The dominant factor supporting Tiomin recent proposals to excavate within the titanium-rich sands of Kwale beach resides in the operations estimated economical worth. The three proposed sites which outlier the small coastal communities of Shimoni, Mombassa, and Mamburi are estimated to have 15-year extraction duration capable of producing in excess of 18 million tons of raw material on an annual basis. Furthermore, the $165-million dollar project would also generate more then 600 direct jobs resulting in the spin off of more then $25-million dollars being delivered to the struggling Kenyan economy. (Russell 1) Another aspect in support of Tiomin mining proposal highlights the areas geographic location. With more than thirty ports on the Indian Ocean, extraction via process time literally becomes cut in half. In addition, Tiomin has further intentions of constructing more then 5 processing mills less then 250 miles away from the Mamburi site, a proposition they feel will further jump-start and aid an end to economic struggles in the surrounding area.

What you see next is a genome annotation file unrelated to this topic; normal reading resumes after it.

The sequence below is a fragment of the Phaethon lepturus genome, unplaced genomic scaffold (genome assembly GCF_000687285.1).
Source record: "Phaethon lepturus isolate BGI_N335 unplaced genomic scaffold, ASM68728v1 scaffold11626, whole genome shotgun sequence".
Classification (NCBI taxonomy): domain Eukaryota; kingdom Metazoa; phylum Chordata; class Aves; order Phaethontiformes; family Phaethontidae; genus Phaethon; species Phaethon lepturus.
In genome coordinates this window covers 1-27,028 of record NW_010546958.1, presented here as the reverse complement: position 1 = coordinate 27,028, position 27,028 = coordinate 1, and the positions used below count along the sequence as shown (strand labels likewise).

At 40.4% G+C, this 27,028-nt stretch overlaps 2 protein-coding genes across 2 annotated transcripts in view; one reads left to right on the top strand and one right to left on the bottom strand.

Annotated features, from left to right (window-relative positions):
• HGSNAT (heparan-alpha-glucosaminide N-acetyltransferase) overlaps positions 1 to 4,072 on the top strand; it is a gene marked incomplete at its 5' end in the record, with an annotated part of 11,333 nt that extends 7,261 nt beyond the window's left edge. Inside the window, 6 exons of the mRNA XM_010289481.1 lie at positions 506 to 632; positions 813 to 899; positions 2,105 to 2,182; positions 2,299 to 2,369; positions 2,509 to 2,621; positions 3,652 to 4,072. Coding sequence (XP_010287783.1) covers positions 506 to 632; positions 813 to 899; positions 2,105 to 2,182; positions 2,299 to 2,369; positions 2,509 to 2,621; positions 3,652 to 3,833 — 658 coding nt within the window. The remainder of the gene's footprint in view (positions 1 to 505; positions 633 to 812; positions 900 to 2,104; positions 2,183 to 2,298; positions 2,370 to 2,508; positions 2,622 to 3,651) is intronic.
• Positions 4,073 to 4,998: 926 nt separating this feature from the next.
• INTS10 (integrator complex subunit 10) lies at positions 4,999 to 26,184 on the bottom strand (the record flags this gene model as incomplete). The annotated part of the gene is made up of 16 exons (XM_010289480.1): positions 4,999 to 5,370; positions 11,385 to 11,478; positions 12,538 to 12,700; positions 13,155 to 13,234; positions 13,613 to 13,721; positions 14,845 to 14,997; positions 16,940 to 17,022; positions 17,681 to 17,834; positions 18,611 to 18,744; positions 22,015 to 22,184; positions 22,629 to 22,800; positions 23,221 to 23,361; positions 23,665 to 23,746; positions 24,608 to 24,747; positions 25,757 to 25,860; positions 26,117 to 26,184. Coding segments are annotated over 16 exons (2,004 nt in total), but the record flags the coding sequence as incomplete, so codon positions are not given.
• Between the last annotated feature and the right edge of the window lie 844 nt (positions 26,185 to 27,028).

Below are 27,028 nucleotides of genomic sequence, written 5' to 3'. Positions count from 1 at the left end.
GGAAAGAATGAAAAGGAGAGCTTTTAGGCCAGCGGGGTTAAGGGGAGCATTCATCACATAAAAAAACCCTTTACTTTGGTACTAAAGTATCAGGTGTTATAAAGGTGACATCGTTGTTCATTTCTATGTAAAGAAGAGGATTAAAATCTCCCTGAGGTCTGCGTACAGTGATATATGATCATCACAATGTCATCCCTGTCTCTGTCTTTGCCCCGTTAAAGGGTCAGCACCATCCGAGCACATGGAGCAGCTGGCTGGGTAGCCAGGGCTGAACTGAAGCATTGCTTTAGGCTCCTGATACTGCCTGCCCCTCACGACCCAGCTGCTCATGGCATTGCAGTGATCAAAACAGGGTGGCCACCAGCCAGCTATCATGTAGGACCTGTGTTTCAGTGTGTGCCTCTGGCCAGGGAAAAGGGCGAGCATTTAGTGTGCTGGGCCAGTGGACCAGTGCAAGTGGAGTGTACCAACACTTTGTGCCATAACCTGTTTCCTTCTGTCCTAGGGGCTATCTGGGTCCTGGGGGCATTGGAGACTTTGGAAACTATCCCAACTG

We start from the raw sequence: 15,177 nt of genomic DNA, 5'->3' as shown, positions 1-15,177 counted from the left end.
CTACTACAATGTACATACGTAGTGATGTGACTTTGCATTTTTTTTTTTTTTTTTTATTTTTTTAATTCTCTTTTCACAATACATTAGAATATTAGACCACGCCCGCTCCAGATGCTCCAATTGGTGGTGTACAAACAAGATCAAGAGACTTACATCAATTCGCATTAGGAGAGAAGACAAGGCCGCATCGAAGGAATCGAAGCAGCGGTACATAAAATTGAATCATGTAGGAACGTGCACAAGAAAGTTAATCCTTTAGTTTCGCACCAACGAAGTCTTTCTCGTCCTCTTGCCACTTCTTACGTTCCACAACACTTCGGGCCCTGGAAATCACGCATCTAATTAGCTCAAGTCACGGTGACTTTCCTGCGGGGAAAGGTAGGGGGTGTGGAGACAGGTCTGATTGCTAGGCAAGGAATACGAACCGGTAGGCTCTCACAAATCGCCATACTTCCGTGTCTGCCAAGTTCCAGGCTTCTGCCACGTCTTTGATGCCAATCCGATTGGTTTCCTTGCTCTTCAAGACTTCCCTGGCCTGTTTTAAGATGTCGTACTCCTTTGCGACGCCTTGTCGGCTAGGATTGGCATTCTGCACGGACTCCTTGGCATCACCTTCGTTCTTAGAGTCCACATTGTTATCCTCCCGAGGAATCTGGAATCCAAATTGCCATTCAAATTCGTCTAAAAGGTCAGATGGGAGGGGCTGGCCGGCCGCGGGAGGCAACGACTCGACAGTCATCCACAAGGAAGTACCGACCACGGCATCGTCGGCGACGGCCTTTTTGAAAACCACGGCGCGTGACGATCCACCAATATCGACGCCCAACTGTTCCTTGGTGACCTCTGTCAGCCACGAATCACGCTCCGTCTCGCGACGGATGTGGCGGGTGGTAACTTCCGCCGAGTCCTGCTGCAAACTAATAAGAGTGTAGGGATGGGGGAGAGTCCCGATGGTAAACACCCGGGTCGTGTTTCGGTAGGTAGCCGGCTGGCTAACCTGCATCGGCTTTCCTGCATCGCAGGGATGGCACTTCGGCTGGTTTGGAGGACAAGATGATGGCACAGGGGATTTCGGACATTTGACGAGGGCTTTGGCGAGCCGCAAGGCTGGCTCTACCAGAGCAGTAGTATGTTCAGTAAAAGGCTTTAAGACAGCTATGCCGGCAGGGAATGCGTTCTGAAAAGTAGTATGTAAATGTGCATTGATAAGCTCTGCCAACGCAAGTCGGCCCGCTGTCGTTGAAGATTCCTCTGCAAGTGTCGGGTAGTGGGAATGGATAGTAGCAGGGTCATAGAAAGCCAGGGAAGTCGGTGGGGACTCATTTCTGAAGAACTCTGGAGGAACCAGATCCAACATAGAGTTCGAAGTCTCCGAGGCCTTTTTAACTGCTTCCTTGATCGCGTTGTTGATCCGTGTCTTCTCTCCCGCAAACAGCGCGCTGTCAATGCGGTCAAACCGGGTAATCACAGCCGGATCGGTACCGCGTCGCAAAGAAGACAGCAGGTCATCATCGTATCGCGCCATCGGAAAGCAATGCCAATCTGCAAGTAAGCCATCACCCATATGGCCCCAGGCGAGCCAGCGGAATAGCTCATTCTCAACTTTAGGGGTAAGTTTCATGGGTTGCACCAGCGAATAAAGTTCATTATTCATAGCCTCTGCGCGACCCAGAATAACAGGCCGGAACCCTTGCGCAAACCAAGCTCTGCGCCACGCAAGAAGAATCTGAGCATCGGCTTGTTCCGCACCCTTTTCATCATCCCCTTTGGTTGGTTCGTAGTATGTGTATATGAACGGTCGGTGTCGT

"Aside from using water routes as means to transport and or relocate the extracted materials, we also have local access to more than 40 different rail stations: a commodity we're not use to having and or utilizing at such leisure." (Elder 22) Not only do the proposed mining sites hold an abundance of economic value but so to do the feasibility reports concerning the surrounding environment. The mines, which sit at less then 30 meters in depth, further support any threat extraction activities would have on the nearby water quality. Not only do the mines sit exceptionally low, in comparison to other projects and or extraction sites, they also have an estimated 85% purity level. Thus, dismissing the inherent threat of debris tailing and rock pilling, common environmental impacts that follow such extraction activities. Despite impressive, high profiled numbers and promises to the surrounding economy, many questions still remain unanswered. Underlining this assertion comes the futuristic doubts and uncertainties of the more then five thousand Kenya's literally being forced to hand over their land.